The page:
The effect of anthropogenic drivers on spatial patterns of mangrove land use on the Amazon coast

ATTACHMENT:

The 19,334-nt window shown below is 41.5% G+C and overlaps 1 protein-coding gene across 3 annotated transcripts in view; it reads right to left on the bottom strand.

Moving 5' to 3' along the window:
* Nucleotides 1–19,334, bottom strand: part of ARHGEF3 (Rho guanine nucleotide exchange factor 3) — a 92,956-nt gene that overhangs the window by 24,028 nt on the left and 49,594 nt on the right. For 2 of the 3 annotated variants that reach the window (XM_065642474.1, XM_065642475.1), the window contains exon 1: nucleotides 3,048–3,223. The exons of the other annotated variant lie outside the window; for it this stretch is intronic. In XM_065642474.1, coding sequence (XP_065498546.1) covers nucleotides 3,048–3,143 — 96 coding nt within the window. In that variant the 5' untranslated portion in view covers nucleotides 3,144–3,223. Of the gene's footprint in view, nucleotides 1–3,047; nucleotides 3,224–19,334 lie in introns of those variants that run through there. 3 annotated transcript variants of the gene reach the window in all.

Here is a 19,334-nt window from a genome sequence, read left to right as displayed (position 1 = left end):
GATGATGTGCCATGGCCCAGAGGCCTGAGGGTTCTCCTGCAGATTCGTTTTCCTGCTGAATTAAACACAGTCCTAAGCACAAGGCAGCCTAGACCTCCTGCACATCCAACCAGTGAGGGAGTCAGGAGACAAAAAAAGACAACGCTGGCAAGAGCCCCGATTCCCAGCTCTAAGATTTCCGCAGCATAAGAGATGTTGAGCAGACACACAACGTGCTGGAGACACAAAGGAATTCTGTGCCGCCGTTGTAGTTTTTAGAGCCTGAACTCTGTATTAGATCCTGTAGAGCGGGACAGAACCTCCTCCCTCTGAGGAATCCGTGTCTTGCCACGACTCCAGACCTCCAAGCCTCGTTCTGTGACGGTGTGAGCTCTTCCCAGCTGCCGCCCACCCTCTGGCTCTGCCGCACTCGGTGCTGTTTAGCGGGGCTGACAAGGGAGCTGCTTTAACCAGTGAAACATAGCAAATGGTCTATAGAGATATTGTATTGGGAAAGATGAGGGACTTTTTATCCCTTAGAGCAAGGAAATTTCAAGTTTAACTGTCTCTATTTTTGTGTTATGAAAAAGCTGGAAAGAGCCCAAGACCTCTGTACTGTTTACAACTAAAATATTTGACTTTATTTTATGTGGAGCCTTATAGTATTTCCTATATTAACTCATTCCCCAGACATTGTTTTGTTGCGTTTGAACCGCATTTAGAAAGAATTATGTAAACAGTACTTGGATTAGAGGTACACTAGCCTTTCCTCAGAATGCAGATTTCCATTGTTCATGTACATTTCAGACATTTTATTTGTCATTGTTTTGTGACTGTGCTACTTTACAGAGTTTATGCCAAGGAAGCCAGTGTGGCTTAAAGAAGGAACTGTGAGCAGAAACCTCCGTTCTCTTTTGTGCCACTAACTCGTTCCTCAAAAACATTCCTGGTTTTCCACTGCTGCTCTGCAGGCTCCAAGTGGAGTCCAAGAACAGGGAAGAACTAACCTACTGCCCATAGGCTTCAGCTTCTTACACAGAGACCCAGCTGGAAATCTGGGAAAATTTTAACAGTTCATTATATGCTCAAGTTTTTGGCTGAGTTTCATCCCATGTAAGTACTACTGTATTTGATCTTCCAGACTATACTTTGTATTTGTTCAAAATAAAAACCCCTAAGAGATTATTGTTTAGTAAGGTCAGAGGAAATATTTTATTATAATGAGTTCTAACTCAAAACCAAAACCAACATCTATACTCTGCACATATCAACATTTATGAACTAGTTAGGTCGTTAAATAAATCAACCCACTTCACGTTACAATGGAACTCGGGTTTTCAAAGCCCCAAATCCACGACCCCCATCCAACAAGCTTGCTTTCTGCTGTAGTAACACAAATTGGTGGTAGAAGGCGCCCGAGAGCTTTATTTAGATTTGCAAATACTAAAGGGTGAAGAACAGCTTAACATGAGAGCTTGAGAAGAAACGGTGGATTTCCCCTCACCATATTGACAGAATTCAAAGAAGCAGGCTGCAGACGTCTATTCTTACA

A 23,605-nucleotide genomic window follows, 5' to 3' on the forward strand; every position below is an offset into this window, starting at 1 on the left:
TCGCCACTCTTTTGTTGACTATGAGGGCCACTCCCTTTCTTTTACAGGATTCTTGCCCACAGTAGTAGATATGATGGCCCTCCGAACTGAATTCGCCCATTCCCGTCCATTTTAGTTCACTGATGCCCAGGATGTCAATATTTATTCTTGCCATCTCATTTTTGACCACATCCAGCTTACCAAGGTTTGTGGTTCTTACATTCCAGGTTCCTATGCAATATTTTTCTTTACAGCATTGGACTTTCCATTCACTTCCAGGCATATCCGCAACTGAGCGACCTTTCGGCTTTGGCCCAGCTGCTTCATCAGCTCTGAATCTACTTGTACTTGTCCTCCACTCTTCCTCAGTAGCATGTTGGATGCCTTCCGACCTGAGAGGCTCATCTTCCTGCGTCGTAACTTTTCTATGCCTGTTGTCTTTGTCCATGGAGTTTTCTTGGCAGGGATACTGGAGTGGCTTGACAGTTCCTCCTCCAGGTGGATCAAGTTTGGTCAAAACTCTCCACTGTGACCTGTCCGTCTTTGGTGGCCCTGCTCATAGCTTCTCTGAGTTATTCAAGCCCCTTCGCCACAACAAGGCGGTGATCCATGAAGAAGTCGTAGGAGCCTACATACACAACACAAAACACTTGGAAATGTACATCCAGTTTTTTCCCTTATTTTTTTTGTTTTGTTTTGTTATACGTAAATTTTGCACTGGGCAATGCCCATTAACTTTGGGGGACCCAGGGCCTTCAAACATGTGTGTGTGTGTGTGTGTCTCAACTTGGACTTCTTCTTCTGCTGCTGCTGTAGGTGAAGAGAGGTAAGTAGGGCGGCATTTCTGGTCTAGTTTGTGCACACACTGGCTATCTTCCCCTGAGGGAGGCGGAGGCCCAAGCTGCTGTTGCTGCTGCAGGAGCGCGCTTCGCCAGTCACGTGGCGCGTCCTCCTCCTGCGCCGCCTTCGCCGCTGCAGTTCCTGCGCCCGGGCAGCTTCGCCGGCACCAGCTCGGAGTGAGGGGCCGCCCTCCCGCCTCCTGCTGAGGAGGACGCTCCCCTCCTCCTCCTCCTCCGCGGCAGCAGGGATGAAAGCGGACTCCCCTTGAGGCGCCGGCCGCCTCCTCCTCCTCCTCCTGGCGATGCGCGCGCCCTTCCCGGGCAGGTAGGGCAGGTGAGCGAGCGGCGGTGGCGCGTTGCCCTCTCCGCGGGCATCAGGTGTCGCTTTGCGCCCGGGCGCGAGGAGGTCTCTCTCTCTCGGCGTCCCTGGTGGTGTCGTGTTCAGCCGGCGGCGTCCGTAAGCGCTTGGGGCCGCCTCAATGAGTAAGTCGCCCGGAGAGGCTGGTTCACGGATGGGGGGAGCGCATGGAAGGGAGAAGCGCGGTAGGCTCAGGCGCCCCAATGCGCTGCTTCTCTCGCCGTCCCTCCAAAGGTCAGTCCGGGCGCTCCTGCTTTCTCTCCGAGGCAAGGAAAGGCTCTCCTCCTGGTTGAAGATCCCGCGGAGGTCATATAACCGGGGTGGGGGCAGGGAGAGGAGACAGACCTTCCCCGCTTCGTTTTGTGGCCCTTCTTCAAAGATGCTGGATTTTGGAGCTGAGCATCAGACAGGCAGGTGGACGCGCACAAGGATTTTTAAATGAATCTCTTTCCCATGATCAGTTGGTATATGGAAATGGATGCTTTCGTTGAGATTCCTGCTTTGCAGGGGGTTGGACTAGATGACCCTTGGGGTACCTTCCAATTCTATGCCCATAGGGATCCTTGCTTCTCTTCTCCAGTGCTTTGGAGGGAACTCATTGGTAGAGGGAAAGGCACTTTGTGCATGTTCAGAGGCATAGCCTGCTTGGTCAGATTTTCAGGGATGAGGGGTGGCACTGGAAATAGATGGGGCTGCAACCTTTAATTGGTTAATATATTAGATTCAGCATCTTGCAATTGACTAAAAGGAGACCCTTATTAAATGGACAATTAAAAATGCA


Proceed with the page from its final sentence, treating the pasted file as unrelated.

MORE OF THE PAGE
Mangroves play an essential ecological role in the maintenance of the coastal zone and are extremely important for the socioeconomics of coastal communities. However, mangrove ecosystems are impacted by a range of anthropogenic pressures, and the loss of this habitat can be attributed primarily to the human occupation of the coastal zone. In the present study, we analyzed the spatial patterns of land use in the mangrove of the Brazilian Amazon coast, and evaluated the anthropogenic drivers of this impact, using a remote sensing approach. We mapped the road network using RapidEye images, and human settlements using global data. The results of these analyses indicate that the Brazilian Amazon coast has a low population density and low rates of anthropogenic impact in most of the coastal microregions investigated, factors that contribute to the maintenance and conservation of the region’s mangrove. The study also revealed that the paved road network is one of the principal drivers of land use in the mangrove, whereas other factors, such as population density, urban centers, and the number of settlements are much less important. While the region has 2024 km of paved highways, unpaved roads (17,496 km) facilitate access to the mangrove, with approximately 90% of anthropogenic impact being recorded within a 3 km radius of these roads. While the network of paved highways is relatively reduced in extension, preventive measures are urgently required to impede any major shift in the current scenario, caused by the expansion of major development programs. The results of the study indicate that biophysical, economic, and political factors may also contribute to the reduction, stability, and development of one of the world’s largest areas of mangrove forest.